If you are a recent first-time homeowner and, as such, a first-time mortgage owner, you’re probably basking in the glow of finally having your act together enough to have accomplished home ownership. Congratulations! It required discipline and everyone knows it, especially you.
Or maybe you’re a veteran LEO with your long-term care options safely squared away thanks to an affordable NPFBA plan. You’ve probably got 20 years of mortgage payments under your belt. You’re no stranger to discipline either.
Regardless of whether you’re just starting a career in law enforcement or not, you know that home ownership is fantastic. But paying off a mortgage early? Priceless. After all, the sooner you pay off your mortgage, the sooner you, and not the bank, own your home.
Paying down a mortgage and paying it off early isn’t rocket science, but it does take discipline and planning. So without further ado, here are five ways to pay off your mortgage early.
1. Make extra payments:
If you make at least one or two additional payments per year, you will reduce the interest paid over the length of the loan. This doesn’t mean you must write a check for double the amount of your monthly mortgage. Instead, add an extra 50% to your monthly mortgage checks every other month. In a year, you’ve made three extra payments. In four years, you’ve reduced the length of your mortgage by an entire year.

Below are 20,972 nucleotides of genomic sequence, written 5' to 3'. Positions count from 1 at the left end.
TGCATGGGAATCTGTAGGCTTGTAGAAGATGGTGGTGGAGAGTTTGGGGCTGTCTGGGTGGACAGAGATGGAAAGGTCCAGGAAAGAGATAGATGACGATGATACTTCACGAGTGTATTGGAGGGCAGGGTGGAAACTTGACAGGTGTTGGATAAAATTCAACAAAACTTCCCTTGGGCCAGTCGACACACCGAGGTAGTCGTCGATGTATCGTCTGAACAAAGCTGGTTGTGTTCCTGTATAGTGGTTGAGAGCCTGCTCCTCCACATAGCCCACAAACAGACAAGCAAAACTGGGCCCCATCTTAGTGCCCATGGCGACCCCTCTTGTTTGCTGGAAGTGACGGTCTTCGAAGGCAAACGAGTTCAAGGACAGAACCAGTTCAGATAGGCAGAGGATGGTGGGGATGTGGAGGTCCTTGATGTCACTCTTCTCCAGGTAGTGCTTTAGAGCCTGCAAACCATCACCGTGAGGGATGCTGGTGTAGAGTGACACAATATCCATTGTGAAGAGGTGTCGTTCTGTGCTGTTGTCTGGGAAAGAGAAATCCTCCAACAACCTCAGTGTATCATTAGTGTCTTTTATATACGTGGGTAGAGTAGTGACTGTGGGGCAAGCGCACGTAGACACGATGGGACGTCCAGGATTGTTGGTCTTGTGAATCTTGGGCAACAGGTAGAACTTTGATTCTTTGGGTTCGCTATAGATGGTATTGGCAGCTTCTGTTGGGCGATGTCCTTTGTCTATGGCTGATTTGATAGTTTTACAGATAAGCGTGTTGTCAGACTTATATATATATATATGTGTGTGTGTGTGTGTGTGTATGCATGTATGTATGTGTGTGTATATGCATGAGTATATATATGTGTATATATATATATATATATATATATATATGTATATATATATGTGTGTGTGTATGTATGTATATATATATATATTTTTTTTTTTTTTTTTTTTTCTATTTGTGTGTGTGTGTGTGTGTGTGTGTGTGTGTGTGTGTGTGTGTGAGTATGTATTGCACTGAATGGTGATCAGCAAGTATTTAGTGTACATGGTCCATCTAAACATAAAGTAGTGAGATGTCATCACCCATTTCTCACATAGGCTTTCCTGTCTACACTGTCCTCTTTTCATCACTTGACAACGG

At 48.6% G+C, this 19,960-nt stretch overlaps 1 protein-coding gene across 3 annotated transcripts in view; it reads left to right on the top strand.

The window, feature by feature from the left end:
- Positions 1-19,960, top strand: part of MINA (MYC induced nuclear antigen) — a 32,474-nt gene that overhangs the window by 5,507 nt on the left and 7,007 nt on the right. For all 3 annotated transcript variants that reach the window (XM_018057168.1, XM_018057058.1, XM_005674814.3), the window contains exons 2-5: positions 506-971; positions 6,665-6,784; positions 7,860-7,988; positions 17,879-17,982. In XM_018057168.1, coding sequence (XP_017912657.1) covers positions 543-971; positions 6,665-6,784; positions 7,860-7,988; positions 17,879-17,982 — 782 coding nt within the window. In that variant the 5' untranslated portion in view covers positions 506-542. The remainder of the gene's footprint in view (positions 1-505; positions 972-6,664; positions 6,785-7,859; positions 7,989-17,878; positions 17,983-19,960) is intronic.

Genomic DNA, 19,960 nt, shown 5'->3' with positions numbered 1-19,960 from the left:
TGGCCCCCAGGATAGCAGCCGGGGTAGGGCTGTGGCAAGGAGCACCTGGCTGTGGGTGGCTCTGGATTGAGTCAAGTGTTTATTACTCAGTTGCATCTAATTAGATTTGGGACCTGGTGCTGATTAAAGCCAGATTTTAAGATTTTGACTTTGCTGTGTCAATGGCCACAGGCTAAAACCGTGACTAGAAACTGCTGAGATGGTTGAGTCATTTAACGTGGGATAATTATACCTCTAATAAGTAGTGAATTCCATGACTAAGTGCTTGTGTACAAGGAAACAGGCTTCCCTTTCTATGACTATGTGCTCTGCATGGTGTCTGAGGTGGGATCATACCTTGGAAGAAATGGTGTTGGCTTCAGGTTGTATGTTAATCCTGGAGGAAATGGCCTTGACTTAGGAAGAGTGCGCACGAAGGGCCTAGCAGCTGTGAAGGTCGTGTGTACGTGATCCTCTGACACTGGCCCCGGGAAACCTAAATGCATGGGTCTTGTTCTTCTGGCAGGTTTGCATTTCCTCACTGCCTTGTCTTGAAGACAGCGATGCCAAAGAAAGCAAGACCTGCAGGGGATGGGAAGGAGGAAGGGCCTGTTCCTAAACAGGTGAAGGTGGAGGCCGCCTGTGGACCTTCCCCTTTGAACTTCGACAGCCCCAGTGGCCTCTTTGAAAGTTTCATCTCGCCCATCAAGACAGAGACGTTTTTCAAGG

You will pay off your mortgage earlier if you lower your interest rate or shorten the length of your loan term. A lower interest rate translates into less money over time. Re-fi specials come along now and then for specific periods, so get on the mailing list of your favorite bank, credit union, or mortgage loan company.
3. Bi-weekly payments:
Do you get paid every two weeks and feel flush twice a month? Consider paying half your mortgage bi-weekly. Here’s why: There are 52 weeks in a year. So if you make a payment every two weeks, that’s 26 per year, which means 13 full mortgage payments a year instead of 12. See how that works?
4. Make one lump sum payment:
When life tosses you some lemonade you didn’t have to squeeze lemons for, think about making a one-time payment. Events like inheritances, an unexpected bonus or tax refund, etc., can provide a chunk of money that will reduce your principal balance, resulting in less interest paid over the life of your loan.
5. Pick and roll:
Yes, it’s more than just an offensive strategy in basketball. When it comes to mortgages, “pick” a handful of months out of the year to employ drastic savings measures: No restaurants, no pricey cuts of meat, no movies, etc. Add up what you usually spend on those things, and then “roll” it into your mortgage payment that month. Evaluate your monthly expenses and see where you can make cuts. This takes planning, to be sure. In January (an excellent month to cut back), identify the months in the coming year that might be easier than others to cut back. Put it on the calendar. Don’t look back.
You don’t have to be a math major to understand that paying off your mortgage early makes sense financially and will feel good as you get closer to retirement, whether you’re just starting out in your career or have retirement in the cross-hairs. Add to this scenario the financial safety and security you gain by having a long-term care plan from NPFBA, and your golden years will be so bright you’ll have to wear shades.